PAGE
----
Part 2- The first signs of resistance

The first actual attack in protest against the Vietnam war came on the 21st October and was done by Astrid Proll (later to join the R.A.F when they founded) and the charismatic Andreas Baader (who would later go on to become one of the founding members of the R.A.F) The two activists left an explosive fire device in the cloakroom of the America house, the damage done was minor, however it was the first real action of this sort and it showed Baader as being somewhat of a pioneer as he was the first to actually take action rather than just talk or debate about things as most were doing at the time. The next major retaliation to the Vietnam war came on the 2nd April 1968 and was carried out by Thorwald Proll, Horst Söhnelein, Gudrun Ensslin and once again Andreas Baader (the latter two later going on to form the R.A.F). They placed fire explosive devices in both Kaufhaus Schneider and Kaufhof in Frankfurt. The devices were timed to go off at midnight so as not to cause any injuries or death as obviously the department stores would have been closed by then however the damage it caused was estimated at around 2 million DM. The arson attacks were made clear to be a political act as at roughly the same time as the devices went off a person rang the D.P.A (Deutsche Presse Agentur) to let them know what had happened and why. The aim of the arson attacks in department stores was to symbolically burn down the consumer society which the left-wing activists believed acted as a distraction and a shield from the inhumanity of the Vietnam war. “Mit den Konsum ist doch auch Geschichte zugeschüttet worden,”[18] This quote from Dieter Kunzelmann directly refers to Germany‘s past but I think it is also relevant to the Vietnam War as shopping seemed an easy way to simply forget about all the troubles in the world. West Germany had not seen this type of spectacle in a very long time and it was the first real point at which terrorist actions really started in West Germany.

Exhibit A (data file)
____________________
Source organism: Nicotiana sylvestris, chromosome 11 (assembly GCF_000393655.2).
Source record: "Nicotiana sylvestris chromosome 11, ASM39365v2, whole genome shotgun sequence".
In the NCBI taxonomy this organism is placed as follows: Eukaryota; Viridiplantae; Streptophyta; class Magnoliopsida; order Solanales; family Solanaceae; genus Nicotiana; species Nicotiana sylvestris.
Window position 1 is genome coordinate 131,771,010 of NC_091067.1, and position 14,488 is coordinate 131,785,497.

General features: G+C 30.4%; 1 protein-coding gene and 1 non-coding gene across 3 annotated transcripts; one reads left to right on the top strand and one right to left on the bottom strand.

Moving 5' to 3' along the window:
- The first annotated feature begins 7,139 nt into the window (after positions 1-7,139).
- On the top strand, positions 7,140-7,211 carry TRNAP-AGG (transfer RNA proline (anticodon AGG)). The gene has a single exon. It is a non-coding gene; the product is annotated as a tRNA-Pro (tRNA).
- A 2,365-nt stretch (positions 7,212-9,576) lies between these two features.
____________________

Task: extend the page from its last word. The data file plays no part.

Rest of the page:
Part 3- R.A.F actions against the U.S during the 1972 ‘May Offensive’